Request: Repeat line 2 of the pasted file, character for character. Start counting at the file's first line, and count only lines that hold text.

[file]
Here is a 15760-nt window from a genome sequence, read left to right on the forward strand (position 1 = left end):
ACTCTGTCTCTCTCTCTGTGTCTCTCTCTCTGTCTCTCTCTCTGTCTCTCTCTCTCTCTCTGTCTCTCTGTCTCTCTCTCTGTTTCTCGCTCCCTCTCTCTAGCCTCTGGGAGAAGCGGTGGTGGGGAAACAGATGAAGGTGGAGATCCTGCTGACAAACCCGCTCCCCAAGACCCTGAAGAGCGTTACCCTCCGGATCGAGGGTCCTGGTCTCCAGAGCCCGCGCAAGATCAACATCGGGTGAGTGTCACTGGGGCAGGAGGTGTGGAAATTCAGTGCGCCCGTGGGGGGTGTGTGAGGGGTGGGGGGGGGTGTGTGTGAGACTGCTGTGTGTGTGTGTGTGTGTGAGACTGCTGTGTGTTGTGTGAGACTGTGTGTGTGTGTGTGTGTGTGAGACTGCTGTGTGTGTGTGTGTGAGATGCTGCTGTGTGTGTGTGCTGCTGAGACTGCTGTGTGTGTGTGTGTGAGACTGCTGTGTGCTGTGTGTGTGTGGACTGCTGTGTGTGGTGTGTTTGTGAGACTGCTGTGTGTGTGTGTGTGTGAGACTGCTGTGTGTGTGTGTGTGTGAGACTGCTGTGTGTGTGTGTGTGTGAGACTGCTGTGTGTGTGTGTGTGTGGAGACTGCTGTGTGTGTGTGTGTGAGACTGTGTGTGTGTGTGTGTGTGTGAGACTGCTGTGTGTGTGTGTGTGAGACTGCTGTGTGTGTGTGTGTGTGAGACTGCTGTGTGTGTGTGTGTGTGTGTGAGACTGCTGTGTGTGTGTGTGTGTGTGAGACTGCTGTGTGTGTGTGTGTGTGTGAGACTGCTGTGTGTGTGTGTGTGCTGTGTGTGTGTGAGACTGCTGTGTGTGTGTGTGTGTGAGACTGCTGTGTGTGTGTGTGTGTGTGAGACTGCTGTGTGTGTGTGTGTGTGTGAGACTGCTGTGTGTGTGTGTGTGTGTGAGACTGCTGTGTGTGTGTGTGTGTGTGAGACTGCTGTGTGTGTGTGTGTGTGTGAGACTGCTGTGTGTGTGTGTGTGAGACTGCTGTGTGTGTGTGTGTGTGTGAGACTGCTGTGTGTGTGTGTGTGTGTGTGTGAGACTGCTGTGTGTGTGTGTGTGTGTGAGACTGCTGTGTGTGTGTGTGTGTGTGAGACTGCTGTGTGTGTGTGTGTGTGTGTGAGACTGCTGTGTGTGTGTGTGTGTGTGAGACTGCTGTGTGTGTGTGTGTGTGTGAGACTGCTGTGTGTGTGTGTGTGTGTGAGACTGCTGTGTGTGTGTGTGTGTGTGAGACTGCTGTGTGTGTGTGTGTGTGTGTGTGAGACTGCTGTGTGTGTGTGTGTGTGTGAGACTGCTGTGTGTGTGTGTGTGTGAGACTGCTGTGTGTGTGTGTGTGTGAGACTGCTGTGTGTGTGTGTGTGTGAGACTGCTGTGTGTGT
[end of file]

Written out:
ACTCTGTCTCTCTCTCTGTGTCTCTCTCTCTGTCTCTCTCTCTGTCTCTCTCTCTCTCTCTGTCTCTCTGTCTCTCTCTCTGTTTCTCGCTCCCTCTCTCTAGCCTCTGGGAGAAGCGGTGGTGGGGAAACAGATGAAGGTGGAGATCCTGCTGACAAACCCGCTCCCCAAGACCCTGAAGAGCGTTACCCTCCGGATCGAGGGTCCTGGTCTCCAGAGCCCGCGCAAGATCAACATCGGGTGAGTGTCACTGGGGCAGGAGGTGTGGAAATTCAGTGCGCCCGTGGGGGGTGTGTGAGGGGTGGGGGGGGGTGTGTGTGAGACTGCTGTGTGTGTGTGTGTGTGTGAGACTGCTGTGTGTTGTGTGAGACTGTGTGTGTGTGTGTGTGTGTGAGACTGCTGTGTGTGTGTGTGTGAGATGCTGCTGTGTGTGTGTGCTGCTGAGACTGCTGTGTGTGTGTGTGTGAGACTGCTGTGTGCTGTGTGTGTGTGGACTGCTGTGTGTGGTGTGTTTGTGAGACTGCTGTGTGTGTGTGTGTGTGAGACTGCTGTGTGTGTGTGTGTGTGAGACTGCTGTGTGTGTGTGTGTGTGAGACTGCTGTGTGTGTGTGTGTGTGGAGACTGCTGTGTGTGTGTGTGTGAGACTGTGTGTGTGTGTGTGTGTGTGAGACTGCTGTGTGTGTGTGTGTGAGACTGCTGTGTGTGTGTGTGTGTGAGACTGCTGTGTGTGTGTGTGTGTGTGTGAGACTGCTGTGTGTGTGTGTGTGTGTGAGACTGCTGTGTGTGTGTGTGTGTGTGAGACTGCTGTGTGTGTGTGTGTGCTGTGTGTGTGTGAGACTGCTGTGTGTGTGTGTGTGTGAGACTGCTGTGTGTGTGTGTGTGTGTGAGACTGCTGTGTGTGTGTGTGTGTGTGAGACTGCTGTGTGTGTGTGTGTGTGTGAGACTGCTGTGTGTGTGTGTGTGTGTGAGACTGCTGTGTGTGTGTGTGTGTGTGAGACTGCTGTGTGTGTGTGTGTGAGACTGCTGTGTGTGTGTGTGTGTGTGAGACTGCTGTGTGTGTGTGTGTGTGTGTGTGAGACTGCTGTGTGTGTGTGTGTGTGTGAGACTGCTGTGTGTGTGTGTGTGTGTGAGACTGCTGTGTGTGTGTGTGTGTGTGTGAGACTGCTGTGTGTGTGTGTGTGTGTGAGACTGCTGTGTGTGTGTGTGTGTGTGAGACTGCTGTGTGTGTGTGTGTGTGTGAGACTGCTGTGTGTGTGTGTGTGTGTGAGACTGCTGTGTGTGTGTGTGTGTGTGTGTGAGACTGCTGTGTGTGTGTGTGTGTGTGAGACTGCTGTGTGTGTGTGTGTGTGAGACTGCTGTGTGTGTGTGTGTGTGAGACTGCTGTGTGTGTGTGTGTGTGAGACTGCTGTGTGTGT